Few women of her generation have left a deeper impression upon the world than she did. Her village, indeed the whole Christian community, was filled with the odor of her sweet life.
Girlhood has almost infinite possibilities. Personal beauty may have its charm—but personal beauty leaves no perfume in the world, unless there is a life back of it which corresponds to it. There are beautiful girls in every community who do not fill any house with the odor of their lives. They are selfish, vain, thoughtless, perhaps irreverent, sometimes proud, even trivial in their lives. The only way a young woman can repeat Mary's story and fill her neighborhood, or even her own home, with the sweetness of her life—is to make it truly a Christ-like life. She must sit at Christ's feet and let Christ's words fill her heart and permeate all her being. She must cultivate the virtues which alone give real beauty to anyone—love, joy, peace, gentleness, patience, humility, and all the Christian graces.
The true transformation of a life begins with what we call the new birth—that is, with the coming of Christ into the heart. The beautiful life is a transfigured life, and the heart of love is the secret of it. We cannot build a sweet and Christ-like life round a bad heart. When we think of it, too, we see that what are called the passive graces have very much to do with making one's life like sweet perfume. The passive graces are such as patience, forbearance, meekness, humility, thoughtfulness.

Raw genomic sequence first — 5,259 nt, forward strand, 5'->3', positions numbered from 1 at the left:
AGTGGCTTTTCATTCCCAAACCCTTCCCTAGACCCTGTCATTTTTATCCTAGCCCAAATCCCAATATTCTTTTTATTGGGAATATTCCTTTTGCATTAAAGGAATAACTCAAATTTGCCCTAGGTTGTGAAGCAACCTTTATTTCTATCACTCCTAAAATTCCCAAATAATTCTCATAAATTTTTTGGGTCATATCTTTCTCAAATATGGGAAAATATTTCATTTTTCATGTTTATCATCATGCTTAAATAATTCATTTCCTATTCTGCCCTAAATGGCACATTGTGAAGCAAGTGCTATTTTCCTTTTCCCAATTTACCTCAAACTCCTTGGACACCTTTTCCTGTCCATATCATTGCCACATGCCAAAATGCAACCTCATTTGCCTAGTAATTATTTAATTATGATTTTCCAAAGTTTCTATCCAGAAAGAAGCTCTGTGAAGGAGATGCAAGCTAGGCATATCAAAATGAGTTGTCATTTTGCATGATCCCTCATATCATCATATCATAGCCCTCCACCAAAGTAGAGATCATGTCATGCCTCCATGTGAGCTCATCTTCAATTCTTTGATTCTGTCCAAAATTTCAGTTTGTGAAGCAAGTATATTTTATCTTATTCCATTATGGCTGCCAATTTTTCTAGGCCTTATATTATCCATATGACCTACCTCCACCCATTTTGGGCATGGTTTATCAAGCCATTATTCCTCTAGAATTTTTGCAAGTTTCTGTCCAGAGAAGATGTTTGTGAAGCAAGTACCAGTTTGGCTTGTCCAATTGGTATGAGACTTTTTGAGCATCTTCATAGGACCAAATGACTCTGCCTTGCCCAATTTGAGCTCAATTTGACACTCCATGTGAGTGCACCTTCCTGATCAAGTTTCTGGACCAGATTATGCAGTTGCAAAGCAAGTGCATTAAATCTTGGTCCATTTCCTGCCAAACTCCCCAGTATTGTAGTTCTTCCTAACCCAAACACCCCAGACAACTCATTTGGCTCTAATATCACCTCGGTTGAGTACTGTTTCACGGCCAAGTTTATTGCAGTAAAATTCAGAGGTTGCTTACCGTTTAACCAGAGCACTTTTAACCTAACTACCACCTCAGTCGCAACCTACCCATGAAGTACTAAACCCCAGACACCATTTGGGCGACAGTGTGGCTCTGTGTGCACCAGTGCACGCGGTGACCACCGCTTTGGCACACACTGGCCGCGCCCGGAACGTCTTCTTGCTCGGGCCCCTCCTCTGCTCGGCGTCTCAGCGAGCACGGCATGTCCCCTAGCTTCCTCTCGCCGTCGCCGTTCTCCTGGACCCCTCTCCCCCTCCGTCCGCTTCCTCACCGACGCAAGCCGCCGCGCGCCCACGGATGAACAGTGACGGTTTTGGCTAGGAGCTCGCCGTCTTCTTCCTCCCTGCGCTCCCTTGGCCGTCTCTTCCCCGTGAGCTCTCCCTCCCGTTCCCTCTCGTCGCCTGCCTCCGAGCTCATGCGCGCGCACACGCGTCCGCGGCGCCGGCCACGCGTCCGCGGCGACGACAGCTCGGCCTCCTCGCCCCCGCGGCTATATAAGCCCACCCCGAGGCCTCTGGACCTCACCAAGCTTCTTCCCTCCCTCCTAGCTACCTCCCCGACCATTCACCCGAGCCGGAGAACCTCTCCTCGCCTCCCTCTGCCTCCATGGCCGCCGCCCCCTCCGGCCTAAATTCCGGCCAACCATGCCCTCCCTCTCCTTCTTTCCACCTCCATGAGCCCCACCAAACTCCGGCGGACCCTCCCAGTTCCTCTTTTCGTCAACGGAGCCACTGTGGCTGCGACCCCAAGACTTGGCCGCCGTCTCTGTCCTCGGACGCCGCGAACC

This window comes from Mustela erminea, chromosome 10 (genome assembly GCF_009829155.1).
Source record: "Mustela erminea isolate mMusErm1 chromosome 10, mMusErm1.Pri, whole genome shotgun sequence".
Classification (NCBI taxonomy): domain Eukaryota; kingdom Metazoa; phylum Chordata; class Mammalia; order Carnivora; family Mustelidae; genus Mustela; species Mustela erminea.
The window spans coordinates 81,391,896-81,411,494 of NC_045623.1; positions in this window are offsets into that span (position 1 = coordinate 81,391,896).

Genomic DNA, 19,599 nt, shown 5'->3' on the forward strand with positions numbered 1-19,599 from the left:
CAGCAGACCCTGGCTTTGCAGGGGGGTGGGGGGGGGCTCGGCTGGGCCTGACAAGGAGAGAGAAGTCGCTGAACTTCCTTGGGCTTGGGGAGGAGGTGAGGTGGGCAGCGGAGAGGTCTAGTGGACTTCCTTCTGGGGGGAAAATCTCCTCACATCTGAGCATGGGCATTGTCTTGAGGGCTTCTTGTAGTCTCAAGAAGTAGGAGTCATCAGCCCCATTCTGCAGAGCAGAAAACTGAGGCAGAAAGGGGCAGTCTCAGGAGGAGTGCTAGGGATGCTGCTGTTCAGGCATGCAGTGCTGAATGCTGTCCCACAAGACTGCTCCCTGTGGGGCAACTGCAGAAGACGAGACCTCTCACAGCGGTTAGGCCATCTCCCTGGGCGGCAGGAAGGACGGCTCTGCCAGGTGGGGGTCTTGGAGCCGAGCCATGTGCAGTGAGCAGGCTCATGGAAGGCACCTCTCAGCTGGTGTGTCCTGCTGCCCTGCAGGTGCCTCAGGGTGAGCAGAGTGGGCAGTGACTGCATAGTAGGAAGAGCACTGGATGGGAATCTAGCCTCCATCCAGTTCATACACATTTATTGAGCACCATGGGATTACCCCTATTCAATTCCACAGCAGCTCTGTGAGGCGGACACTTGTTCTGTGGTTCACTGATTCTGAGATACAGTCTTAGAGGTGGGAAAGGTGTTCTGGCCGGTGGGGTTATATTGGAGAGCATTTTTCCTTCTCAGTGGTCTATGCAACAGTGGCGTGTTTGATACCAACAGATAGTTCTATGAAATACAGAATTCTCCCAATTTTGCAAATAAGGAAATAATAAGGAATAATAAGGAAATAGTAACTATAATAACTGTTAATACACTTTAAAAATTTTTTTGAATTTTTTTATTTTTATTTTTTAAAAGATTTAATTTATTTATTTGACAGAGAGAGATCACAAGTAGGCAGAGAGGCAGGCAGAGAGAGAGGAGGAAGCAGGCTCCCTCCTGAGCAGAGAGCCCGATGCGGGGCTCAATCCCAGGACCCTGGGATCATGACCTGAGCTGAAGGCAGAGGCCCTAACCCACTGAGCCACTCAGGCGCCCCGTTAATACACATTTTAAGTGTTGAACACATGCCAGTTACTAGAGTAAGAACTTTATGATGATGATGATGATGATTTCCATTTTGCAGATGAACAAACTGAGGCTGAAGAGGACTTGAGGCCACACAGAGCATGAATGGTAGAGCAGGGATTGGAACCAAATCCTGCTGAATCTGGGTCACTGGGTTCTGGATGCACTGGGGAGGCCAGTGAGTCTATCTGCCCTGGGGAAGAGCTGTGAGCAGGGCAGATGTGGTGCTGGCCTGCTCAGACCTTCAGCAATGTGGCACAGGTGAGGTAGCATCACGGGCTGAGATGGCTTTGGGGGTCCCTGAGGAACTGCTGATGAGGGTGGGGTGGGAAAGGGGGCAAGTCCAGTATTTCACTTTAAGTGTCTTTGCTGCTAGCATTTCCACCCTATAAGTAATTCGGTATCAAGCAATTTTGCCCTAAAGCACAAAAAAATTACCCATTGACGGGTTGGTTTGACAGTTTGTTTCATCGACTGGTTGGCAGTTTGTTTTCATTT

Jesus said, "Blessed are the meek." Someone illustrates meekness by saying that it is like one of those fragrant trees which bathes with its perfume, the axe that smites into its wood. The meek man is one who gives back love for hate, kindness for unkindness, sweetness for bitterness. Jesus never resented any injury done to Him. Men wronged Him—but He loved on. On the cross, when they drove nails in His hands and feet, His only answer was a prayer for those who were causing Him the excruciating torture!
Patience is another of the passive graces. Patience suffers long and continues to be kind. It bears all things, endures all things, never fails.
Humility is another of these graces. It does not boast, is not puffed up. It is lowly and does not seek to be known or to have its praises sung. There are many Christians who serve Christ and bless the world in such a quiet way, that they are scarcely ever heard of. They do nothing that makes any noise. Like the Master, their voice is not heard in the streets. They fill no offices. They take no public part in the work of the church. They never speak in a meeting. Their names are never in the newspapers. Yet their influence pours out in sweet, quiet, loving lives, like the perfume of flowers. The home in which they live and the little circle in which they move—are filled with the fragrance of their influence.